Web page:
The secret flight of birds at night

Today’s post comes from Park Biologist Erica Barkley.

As a kid, I always pictured bird migration as Canada Geese flying south in a “V” during the day.

But that changed one calm, clear September evening. A park naturalist pointed out dozens of tiny “peep” noises over our heads. “Those are songbirds,” he said.

“No way!” I said. “Thousands of birds are migrating at night?!”

Many birds — like sparrows, warblers and thrushes — avoid predators by flying at night as they head south for their winter homes in the US, Central America, Caribbean Islands, or even South America.

Magnolia warbler
Magnolia warbler

Under the cover of darkness, they also take advantage of the cooler, calmer night air for easier flying. Flocks of birds stop to rest and feed at many birding hotspots in Ontario Parks and elsewhere.

Many birds give simple “flight calls.” This may let other birds know where they are so they don’t fly into each other.  If you listen, you might hear the sound of birds flying above you in the dark!

Here are some tips for nocturnal bird observation:

1. Listen on calm, clear nights

Pick an open spot to listen for “peep” sounds above you. One of the most common species you’ll hear in August and September is Swainson’s thrush.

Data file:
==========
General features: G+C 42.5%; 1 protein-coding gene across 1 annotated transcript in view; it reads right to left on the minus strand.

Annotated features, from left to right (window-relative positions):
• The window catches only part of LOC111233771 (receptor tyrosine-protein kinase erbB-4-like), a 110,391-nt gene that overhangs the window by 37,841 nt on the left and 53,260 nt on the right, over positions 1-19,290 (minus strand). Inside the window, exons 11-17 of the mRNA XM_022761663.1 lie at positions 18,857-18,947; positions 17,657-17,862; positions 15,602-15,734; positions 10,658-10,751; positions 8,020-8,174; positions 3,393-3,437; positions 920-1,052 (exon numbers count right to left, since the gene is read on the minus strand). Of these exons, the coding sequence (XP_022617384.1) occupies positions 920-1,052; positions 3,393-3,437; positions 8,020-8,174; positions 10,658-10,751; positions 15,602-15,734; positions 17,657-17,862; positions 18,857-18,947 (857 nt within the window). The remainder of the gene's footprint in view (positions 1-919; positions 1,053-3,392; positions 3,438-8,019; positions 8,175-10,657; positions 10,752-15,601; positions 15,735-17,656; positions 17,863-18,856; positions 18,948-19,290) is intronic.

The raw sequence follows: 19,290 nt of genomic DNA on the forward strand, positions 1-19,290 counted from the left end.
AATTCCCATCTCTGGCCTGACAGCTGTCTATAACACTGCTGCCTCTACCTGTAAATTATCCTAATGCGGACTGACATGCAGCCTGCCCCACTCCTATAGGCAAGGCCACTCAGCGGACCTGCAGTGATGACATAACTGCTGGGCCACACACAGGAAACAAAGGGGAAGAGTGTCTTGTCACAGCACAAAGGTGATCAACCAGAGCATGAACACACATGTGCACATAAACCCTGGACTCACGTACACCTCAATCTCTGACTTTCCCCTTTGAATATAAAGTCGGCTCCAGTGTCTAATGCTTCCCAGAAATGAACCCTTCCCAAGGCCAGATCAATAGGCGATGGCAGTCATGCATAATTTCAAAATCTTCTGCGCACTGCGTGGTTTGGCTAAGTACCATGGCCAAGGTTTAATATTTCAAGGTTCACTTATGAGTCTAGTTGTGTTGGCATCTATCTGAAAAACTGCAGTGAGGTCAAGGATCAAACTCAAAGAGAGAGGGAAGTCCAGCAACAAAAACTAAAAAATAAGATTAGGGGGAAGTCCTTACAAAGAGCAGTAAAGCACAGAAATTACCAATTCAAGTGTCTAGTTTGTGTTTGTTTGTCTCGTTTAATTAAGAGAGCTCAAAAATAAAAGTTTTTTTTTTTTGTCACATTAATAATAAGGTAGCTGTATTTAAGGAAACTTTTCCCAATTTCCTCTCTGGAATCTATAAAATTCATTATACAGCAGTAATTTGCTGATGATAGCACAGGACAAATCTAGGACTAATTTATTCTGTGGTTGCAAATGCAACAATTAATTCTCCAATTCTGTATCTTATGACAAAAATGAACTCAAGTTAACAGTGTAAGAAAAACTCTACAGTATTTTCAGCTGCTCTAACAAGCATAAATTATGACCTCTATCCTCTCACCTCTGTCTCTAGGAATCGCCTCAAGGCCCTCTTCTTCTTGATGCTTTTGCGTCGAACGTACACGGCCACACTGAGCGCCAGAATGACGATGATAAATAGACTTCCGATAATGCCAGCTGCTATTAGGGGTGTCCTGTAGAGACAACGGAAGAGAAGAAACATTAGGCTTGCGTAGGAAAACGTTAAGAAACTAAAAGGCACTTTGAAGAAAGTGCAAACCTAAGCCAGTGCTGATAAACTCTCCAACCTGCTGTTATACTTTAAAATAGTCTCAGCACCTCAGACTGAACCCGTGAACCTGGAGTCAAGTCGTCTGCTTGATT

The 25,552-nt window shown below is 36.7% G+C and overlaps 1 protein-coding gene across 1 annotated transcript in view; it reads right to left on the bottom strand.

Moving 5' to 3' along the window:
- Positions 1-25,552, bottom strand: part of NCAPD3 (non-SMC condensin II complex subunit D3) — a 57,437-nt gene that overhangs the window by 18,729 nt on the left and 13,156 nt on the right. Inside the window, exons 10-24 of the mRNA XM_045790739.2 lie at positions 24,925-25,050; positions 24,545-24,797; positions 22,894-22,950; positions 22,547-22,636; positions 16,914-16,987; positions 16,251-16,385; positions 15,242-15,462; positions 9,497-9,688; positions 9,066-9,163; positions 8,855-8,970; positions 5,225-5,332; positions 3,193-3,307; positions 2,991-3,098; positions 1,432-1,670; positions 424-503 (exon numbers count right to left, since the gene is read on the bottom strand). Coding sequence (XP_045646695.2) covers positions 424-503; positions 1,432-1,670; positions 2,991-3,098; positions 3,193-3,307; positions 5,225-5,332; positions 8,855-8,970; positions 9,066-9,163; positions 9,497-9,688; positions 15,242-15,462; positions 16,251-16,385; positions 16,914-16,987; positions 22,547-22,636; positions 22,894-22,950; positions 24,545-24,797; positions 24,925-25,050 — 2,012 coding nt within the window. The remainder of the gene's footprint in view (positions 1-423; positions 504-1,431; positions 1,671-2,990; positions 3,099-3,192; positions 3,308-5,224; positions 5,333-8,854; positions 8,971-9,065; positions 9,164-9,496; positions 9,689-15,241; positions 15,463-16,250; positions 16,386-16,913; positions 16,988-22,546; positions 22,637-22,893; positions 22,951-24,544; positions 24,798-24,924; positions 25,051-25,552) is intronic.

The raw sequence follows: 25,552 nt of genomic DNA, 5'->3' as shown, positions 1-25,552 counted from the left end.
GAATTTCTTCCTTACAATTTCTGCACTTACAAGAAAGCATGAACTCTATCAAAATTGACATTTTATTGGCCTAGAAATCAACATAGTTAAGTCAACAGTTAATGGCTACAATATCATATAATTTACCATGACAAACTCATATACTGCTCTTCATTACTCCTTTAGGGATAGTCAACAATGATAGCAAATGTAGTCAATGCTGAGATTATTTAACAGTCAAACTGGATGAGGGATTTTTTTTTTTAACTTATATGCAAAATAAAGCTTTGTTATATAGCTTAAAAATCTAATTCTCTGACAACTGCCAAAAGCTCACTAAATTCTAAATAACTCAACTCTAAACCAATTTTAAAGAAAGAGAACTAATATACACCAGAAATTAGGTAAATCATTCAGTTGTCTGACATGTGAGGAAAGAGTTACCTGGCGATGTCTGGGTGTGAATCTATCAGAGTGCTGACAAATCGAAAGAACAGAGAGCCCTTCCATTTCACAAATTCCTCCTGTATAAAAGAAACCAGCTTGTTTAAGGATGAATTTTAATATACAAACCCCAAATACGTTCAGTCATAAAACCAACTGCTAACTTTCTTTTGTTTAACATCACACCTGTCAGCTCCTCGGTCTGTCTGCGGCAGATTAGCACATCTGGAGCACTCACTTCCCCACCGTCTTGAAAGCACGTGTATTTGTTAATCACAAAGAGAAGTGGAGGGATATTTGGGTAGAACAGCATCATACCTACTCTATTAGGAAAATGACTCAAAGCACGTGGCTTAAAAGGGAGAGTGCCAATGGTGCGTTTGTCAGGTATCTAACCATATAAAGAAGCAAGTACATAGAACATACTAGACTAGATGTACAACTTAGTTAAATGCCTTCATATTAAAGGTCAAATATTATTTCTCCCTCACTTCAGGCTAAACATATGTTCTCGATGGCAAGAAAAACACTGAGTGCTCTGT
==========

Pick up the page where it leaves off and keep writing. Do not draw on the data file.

Swainson's thrush
Swainson’s thrush

Click here to hear what it sounds like at night in flight.

2. Check out the weather radar… for birds?

Did you know that weather radar stations track precipitation, but also pick up anything moving through the air?

In Canada, our radar stations filter out migrating birds from the images you see on TV and the internet. But if you watch radar at sites like the US National Weather Service, you can see the night sky filled with birds instead of rain!

Here’s an example:

NWS Weather Radar map
Thousands of birds in the air show up as “donuts” around a radar station, while precipitation is irregularly shaped.  The reflections from birds also just get brighter and don’t appear to move across the map the way precipitation does.

Here’s another example:

radar gif
This is a time lapse of the radar starting before sunset and then the sky filling with birds after it sets.

3. Lights out!

Nocturnal migrants use the stars and moon to help find their way south. If you have a telescope, you can watch the moon when it is near full and on busy nights actually see birds fly in front of it.

Bright artificial lights on buildings can be confusing to these birds. You can help our feathered friends by turning off lights at night.

Check out the Fatal Light Awareness Program Canada (FLAP) for more information.

So some night this fall, put your ears to the test and hear what’s overhead! Even on a quiet night, the stars make an amazing consolation prize!